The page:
Is extended release naltrexone superior to buprenorphine-naloxone to reduce drinking among outpatients receiving treatment for opioid use disorder? A secondary analysis of the CTN X:BOT trial

John D. Roache, Martina Pavlicova, Aimee Campbell, Tse Hwei Choo, Michelle Peavy, Andrea S. Kermack, Edward V. Nunes, John Rotrosen

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1 Scopus citations

Abstract

Background: The comparative effectiveness of extended-release naltrexone versus buprenorphine-naloxone for opioid relapse prevention (X:BOT) trial showed that following induction, treatment with the sublingual agonist (buprenorphine-naloxone, BUP-NX) or injected antagonist (extended release naltrexone, XR-NTX) produced similar reductions in opioid relapse in injection users with opioid use disorder (OUD). Because XR-NTX reduces drinking in alcohol use disorder (AUD), we conducted a secondary analysis of the X:BOT sample of patients successfully inducted onto treatment to determine whether XR-NTX (n = 204) was superior to BUP-NX (n = 270) in reducing drinking or heavy drinking in patients with OUD. Methods: Standard drink units consumed were measured using the Timeline Follow-back method. Mixed-models regression was used to examine the monthly frequency of any drinking and heavy drinking over 6 months of treatment. We used a proportional hazard survival analysis to examine the time to first drink. Results: Both treatment groups reduced drinking from baseline to posttreatment (small to medium effect), but no differences between groups were detected. However, only 29% (n = 136) of the sample had AUD and 19% (n = 26/136) of those were abstinent before treatment. Analysis of a subsample enriched for possible drinking included 136 individuals with an AUD diagnosis plus 43 who did not have AUD, but reported at least one day of heavy drinking prior to the study. However, this subsample reported only 32% of days of any drinking with a median of only 13% of days designated as “heavy.” Within this subsample, at baseline, the BUP-NX group reported more mean drinks per drinking day than the XR-NTX group (p = 0.03); however, there were no other significant group differences on drinking observed before, during, or at the end of treatment. Conclusions: There was an overall reduction in drinking during treatment of OUD using both agonist and antagonist medications, so that the hypothesis that XR-NTX would be superior to BUP-NX was not supported. The study is limited by low levels of comorbid AUD or heavy drinking observed in X:BOT trial participants seeking treatment for OUD.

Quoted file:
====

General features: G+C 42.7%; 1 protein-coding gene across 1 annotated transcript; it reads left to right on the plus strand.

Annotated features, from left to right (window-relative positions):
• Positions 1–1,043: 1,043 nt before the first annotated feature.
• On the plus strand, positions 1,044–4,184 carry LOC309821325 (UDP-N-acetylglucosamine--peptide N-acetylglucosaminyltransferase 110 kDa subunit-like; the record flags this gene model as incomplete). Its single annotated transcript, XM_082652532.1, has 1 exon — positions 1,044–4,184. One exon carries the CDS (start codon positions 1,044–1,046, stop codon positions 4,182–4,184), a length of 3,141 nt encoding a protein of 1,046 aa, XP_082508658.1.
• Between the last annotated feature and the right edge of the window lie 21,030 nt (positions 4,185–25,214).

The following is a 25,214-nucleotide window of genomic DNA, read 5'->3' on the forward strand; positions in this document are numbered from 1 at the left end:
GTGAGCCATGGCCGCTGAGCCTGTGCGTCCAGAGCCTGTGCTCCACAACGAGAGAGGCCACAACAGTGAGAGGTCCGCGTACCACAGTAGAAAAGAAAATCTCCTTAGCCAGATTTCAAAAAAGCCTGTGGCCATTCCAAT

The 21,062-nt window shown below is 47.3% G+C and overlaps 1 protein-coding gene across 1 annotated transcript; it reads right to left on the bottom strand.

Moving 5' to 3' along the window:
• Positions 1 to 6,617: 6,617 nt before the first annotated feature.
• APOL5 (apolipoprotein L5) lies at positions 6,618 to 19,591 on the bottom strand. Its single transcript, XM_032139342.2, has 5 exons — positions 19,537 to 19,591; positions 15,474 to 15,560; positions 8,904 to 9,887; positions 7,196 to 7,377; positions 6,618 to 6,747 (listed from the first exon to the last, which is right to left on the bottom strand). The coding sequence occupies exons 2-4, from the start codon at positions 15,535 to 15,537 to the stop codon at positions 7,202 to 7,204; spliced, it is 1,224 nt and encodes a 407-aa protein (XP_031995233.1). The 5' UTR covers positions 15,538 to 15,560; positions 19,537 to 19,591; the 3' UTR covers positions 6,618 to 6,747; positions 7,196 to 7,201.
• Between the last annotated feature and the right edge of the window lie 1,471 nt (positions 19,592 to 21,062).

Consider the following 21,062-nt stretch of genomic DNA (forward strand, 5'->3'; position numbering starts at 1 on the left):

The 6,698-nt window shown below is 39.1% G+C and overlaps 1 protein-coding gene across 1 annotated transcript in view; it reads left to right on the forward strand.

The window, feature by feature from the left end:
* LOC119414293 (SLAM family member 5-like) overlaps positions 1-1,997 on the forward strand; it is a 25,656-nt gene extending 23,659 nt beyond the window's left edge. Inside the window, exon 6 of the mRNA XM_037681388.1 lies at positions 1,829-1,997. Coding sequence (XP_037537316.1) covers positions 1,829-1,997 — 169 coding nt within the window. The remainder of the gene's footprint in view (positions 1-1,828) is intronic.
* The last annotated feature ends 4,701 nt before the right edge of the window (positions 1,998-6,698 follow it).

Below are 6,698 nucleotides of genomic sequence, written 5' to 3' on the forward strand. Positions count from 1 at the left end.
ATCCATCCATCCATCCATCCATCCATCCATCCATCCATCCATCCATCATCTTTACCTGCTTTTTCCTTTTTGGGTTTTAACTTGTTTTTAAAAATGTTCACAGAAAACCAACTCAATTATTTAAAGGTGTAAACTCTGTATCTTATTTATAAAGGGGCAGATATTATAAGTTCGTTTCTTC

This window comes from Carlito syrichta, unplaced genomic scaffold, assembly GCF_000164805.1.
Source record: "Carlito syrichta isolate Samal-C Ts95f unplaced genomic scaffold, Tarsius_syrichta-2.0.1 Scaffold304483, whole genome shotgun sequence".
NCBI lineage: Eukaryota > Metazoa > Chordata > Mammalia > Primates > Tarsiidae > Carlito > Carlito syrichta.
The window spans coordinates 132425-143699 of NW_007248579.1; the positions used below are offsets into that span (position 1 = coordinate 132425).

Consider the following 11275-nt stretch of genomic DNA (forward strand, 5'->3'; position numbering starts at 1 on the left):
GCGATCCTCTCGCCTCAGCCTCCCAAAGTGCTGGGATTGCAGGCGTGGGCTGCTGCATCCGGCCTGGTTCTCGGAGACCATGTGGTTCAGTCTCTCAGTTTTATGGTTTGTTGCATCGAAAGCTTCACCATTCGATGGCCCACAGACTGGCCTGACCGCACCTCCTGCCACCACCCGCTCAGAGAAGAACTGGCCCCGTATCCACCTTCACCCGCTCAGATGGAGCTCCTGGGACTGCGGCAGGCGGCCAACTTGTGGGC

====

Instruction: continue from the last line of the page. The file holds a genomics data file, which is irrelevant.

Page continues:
Original languageEnglish (US)
Pages (from-to)2569-2578
Number of pages10
JournalAlcoholism: Clinical and Experimental Research
Volume45
Issue number12
DOIs
StatePublished - Dec 2021

ASJC Scopus subject areas

  • Medicine (miscellaneous)
  • Toxicology
  • Psychiatry and Mental health

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